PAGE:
Tramont prevailed and the research resumed. A few days later, Tramont sent a note to his staff ordering the end of an 18-month-long debate inside NIH over whether the science from the Uganda trials was valid and safe. That debate began in early 20002 when two audits divulged widespread problems with the research.
The Uganda trial "has been reviewed, re-monitored, debated and scrutinized. To do any more would be beyond reason. It is time to put it behind us and move on," Tramont wrote in a July 13, 2003 e-mail instructing his staff that future issues about the drug be handled directly by his office.
Five months earlier, Tramont surprised one of his own medical officers who had written a report summarizing safety concerns uncovered during a second review of the Uganda trial.
Dr. Betsy Smith's report, finished in January 2003, said the Uganda trial suffered from "incomplete or inadequate safety reporting" and that records on patients were "of poor quality and below expected standards of clinical research."
She strongly urged NIH not to make sweeping conclusions about nevirapine based on the Uganda research. "Safety conclusions from this trial should be very conservative," she wrote.
Behind the scenes, Tramont asked to see Smith's report before it was submitted to medical authorities, including the Food and Drug Administration. "I need to see the primary data - too much riding on this report," Tramont wrote Jan. 23, 2003.
A few weeks later, the safety report was published and sent to FDA without Smith's concerns and with a new conclusion.
The study "has demonstrated the safety of single dose nevirapine for the prevention of maternal to child transmission," Tramont's version concluded. "Although discrepancies were found in the database and some unreported AEs (adverse reactions) were discovered ... these were not clinically important in determining the safety profile."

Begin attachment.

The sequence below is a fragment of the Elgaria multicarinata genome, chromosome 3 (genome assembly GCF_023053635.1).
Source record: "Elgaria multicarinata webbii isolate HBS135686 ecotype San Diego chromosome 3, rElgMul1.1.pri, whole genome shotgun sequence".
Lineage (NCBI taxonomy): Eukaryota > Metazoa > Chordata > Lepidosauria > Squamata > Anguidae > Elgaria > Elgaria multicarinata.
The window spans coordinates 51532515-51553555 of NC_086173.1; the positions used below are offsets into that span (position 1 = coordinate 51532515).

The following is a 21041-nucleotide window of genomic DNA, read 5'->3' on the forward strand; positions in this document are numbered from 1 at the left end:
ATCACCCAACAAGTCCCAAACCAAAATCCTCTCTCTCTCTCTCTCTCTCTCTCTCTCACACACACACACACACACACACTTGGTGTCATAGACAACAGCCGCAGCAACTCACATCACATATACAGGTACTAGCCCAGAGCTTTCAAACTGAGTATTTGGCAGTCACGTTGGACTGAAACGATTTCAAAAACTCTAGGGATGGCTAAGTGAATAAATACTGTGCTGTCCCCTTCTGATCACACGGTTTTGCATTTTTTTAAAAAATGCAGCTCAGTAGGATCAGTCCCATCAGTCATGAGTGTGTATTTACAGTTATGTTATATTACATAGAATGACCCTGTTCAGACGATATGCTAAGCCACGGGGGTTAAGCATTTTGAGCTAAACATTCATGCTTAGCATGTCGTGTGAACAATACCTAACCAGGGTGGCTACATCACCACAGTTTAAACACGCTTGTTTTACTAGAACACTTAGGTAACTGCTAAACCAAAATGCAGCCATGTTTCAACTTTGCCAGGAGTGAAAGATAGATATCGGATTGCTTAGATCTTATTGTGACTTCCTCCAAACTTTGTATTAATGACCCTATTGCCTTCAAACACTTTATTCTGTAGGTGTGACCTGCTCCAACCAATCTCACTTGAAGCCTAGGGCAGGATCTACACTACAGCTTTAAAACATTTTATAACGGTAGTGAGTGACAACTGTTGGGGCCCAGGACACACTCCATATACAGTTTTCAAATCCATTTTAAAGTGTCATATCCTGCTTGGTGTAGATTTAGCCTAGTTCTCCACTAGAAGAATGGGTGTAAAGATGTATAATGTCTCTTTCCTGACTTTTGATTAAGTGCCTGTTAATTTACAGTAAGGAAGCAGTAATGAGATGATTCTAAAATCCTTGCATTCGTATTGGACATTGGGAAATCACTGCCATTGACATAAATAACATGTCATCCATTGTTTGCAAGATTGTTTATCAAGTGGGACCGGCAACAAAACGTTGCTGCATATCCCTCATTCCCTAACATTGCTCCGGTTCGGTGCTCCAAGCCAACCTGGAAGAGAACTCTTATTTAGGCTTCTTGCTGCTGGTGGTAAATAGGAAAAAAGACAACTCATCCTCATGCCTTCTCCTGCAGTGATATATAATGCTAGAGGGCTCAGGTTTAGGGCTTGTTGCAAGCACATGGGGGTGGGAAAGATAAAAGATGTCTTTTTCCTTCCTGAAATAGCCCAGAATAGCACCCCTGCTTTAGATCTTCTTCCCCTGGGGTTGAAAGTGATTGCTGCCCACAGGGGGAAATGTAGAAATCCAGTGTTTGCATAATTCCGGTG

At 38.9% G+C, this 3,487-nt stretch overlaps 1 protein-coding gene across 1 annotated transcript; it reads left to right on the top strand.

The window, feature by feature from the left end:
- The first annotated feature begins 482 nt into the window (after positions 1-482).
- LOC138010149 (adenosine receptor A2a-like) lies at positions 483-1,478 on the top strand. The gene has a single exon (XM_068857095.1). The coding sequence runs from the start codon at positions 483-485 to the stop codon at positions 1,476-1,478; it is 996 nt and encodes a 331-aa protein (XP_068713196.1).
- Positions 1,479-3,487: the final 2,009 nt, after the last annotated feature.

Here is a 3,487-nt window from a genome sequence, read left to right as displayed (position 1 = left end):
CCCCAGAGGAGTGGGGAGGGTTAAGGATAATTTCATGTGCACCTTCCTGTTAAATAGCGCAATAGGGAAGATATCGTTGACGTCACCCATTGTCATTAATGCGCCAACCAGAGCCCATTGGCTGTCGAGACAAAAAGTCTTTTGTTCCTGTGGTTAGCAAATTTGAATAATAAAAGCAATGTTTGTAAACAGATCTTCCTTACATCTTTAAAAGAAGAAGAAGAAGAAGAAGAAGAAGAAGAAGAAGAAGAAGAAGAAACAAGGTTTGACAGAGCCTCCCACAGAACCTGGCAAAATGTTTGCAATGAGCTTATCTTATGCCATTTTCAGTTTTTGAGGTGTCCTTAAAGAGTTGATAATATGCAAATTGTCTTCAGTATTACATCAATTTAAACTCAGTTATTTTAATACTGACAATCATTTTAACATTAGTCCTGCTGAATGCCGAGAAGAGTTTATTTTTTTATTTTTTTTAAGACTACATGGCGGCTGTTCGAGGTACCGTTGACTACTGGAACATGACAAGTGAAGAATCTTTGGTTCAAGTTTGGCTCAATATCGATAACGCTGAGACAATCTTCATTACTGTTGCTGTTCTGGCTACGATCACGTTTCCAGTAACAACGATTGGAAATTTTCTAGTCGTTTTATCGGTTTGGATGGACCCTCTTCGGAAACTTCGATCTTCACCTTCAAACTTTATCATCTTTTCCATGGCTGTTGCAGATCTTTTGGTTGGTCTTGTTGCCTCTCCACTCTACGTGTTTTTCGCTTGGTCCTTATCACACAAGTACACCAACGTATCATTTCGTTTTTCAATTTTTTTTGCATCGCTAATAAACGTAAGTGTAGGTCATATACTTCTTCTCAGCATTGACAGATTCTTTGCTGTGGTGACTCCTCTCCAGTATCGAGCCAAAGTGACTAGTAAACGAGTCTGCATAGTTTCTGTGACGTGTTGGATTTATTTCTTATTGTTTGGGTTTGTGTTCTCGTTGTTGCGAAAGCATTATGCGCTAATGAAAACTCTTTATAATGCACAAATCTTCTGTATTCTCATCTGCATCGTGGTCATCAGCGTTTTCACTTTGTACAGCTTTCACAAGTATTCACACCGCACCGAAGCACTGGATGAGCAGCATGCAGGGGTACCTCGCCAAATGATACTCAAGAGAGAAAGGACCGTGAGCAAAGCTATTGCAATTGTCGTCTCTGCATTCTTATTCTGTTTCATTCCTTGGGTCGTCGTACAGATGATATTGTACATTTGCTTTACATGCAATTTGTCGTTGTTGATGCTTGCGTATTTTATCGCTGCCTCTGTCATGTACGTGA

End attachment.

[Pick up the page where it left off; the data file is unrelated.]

In disbelief, Tramont's staff began inquiring how Smith's report got changed. An answer came back from the top.
"I wrote it," Tramont responded.
*** Article ends***
Resources provided by Associated press:
Selected documents AP obtained in the investigation of nevirapine's use in Uganda (all are in PDF format).These documents have been uploaded to the Virus Myth Australia site for "safe-keeping".
•A note by Dr. Edmund Tramont to his subordinates, noting his concern that safety monitors critical of the Uganda trial might not understand AIDS and that some leniency should be given to a black-run clinic in Africa in the midst of an AIDS epidemic.
•An excerpt from an E-mail from Dr. Tramont noting the importance of encouraging the fight against AIDS "especially when the president is about to visit them."
•A response to Tramont's letter by his top deputy, AIDS Division Deputy Director Jonathan Kagan, who warns against being "motivated by political gains."
•By 2003, Tramont sought to put to rest debate about the practices and results of the Uganda trial. He told staff that any further review "would be beyond reason."
•A report by Dr. Betsy Smith reaffirmed most of the safety concerns of the first two audits. She made a sweeping condemnation of the Uganda trial, noting "incomplete or inadequate safety reporting" and patient records "of poor quality and below expected standards of clinical research."
same report as re-written by Dr. Tramont; this report removes
Smith's concerns and arrives at a different conclusion.
|Warning from Viramune
Severe, life-threatening, and in some cases fatal hepatotoxicity, including fulminant and
cholestatic hepatitis, hepatic necrosis and hepatic failure, has been reported in patients
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women receiving chronic treatment for HIV infection, are at considerably higher risk of
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Severe, life-threatening skin reactions, including fatal cases, have occurred in patients
treated with VIRAMUNE. These have included cases of Stevens-Johnson syndrome, toxic
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reactions or hypersensitivity reactions must discontinue VIRAMUNE and seek medical
evaluation immediately. (See WARNINGS)
It is essential that patients be monitored intensively during the first 18 weeks of therapy
with VIRAMUNE to detect potentially life-threatening hepatotoxicity or skin reactions. The
greatest risk of severe rash or hepatic events (often associated with rash) occurs in the
first 6 weeks of therapy. However, the risk of any hepatic event, with or without rash,